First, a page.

Industrial poisons threat to seagulls in Finland

Industrial poisons and less open dumps of garbage have been deemed the reasons behind the reduction of flocks of seagulls in Finland.

Since the prohibition of polychlorinated biphenyls (PCB) in industries in Finland in 1990, its presence in Baltic herring has declined by 80 percent, but the amounts found in seagulls only by 20 percent, said Martti Hario, a researcher with a long career at the Finnish Natural Resources Institute and its predecessors.

Despite less poisons have been found in the Baltic herring, which many seagulls feed on, the presence of PCB and other poisons continue impacting, Hario told national broadcaster Yle .

The official Finnish recommendation for human consumption of the Baltic herring is that it should not be consumed more than once or twice per month, although the poison levels have decreased. The same applies to salmon and trout caught in natural waters.

Teemu Lehtiniemi, the research director of Bird Life Finland, told Yle earlier that improved garbage collection has also diminished the food available to sea gulls. More efficient agriculture has further impacted.

Researcher Hario said the number the seagull subgroup “small black-backs” (Larus fuscus) has declined to a half in ten years. It has been listed as very endangered.

Out of the six subgroups of seagulls in Finland, three others are endangered with the amount of birds now a third less than ten years ago. Two subgroups, the common gull and the laughing gull, do better as they do not eat herring, but look for other food.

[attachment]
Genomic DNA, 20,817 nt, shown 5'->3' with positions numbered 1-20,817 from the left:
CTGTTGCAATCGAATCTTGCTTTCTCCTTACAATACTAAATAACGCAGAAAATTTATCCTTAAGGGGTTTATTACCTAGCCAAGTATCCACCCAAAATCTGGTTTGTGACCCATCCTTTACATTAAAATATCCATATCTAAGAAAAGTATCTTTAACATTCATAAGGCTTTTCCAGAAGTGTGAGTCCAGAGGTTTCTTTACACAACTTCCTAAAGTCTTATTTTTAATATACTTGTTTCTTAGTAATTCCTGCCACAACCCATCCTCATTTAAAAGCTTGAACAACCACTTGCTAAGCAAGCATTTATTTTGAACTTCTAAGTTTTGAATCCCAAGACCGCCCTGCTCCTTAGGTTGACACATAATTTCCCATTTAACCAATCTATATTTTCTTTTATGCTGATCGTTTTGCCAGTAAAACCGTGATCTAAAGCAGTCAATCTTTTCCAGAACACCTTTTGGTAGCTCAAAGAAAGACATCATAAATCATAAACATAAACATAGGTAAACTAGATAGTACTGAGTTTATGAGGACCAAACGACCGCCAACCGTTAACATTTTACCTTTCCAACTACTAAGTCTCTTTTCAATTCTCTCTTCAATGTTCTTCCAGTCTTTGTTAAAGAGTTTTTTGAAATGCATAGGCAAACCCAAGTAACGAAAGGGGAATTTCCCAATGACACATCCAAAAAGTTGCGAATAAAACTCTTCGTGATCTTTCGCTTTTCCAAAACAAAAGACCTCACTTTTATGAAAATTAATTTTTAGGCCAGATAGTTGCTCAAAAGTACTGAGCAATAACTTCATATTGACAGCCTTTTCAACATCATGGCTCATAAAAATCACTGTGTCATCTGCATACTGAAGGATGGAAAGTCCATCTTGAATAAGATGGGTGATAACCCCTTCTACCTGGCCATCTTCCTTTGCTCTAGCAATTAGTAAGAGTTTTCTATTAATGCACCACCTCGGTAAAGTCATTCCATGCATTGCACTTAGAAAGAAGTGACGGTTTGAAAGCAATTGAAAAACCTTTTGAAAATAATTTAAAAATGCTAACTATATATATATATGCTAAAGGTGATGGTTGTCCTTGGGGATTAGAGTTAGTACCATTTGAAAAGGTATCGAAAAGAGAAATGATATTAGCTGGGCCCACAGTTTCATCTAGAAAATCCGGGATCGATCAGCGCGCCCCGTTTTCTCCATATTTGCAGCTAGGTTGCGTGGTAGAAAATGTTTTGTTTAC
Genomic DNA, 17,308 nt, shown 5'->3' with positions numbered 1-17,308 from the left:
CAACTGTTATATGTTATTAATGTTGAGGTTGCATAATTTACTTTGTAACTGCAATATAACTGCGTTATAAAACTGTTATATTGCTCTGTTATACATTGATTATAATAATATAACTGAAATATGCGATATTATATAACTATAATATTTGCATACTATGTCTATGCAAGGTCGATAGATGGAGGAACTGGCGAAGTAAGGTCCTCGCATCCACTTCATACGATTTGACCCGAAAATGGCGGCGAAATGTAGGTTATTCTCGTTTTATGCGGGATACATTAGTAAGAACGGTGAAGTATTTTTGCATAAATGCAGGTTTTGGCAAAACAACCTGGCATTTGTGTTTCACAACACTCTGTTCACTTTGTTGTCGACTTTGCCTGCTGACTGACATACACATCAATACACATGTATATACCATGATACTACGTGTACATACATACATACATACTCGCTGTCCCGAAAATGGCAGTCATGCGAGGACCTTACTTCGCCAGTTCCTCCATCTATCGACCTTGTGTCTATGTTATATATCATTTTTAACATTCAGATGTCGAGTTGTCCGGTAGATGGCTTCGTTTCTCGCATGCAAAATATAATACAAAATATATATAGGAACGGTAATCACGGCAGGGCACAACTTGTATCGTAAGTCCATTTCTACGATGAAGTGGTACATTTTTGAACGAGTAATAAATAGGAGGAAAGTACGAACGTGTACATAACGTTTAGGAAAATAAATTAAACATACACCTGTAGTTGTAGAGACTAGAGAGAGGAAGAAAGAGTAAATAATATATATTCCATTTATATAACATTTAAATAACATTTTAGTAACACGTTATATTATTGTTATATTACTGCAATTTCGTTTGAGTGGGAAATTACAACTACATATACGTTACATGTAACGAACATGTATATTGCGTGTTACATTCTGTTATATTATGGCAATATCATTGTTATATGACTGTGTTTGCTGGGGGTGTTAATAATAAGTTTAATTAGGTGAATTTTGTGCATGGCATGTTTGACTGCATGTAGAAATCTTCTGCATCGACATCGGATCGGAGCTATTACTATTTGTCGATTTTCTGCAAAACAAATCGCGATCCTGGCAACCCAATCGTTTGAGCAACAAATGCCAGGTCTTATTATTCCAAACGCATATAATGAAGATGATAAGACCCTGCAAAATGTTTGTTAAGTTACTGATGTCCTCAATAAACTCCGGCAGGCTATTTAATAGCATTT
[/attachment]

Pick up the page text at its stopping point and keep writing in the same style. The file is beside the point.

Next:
Hario also said that the market places crowded with tourists and food vendors are simply a good food opportunity and seagulls fly in even from far for them.

However, the threat has created little sympathy in the cities that try to find ways of keeping seagulls at a distance. Feeling respectful towards an endangered bird may be little consolation to a touristic market place visitor who loses a just purchased ice cream or sausage.

At the Helsinki market place, for example, seagulls make precision sorties and snatch the food even from the hands of people, without harming them.

Cities have tried to reduce the annoying presence of seagulls with protective nets and spreading their alert sounds of from loudspeakers, but with little success.

Seagulls have found roof tops of high-rises as good places for nests as mammal predators cannot get there. An office building in Mikkeli, eastern Finland, has purchased a stuffed hawk, an owl and a plastic snake.

Lehtiniemi from Bird Life Finland was not pleased with the preventive measures. He reminded that there have always been seagulls in market places, but the tolerance level of people has declined.

“People are so concerned with food hygiene that no nature is allowed close to where food is served. To me it is a nightmare that nature would not be allowed in towns”, Lehtiniemi said.

A hospital had expressed concern about the health risks from seagulls nesting on the hospital roof, “but the patients entering the hospital could be a bigger risk in terms of spreading diseases”, he was quoted.

Seagulls are protected animals in Finland and harder measures require a permit.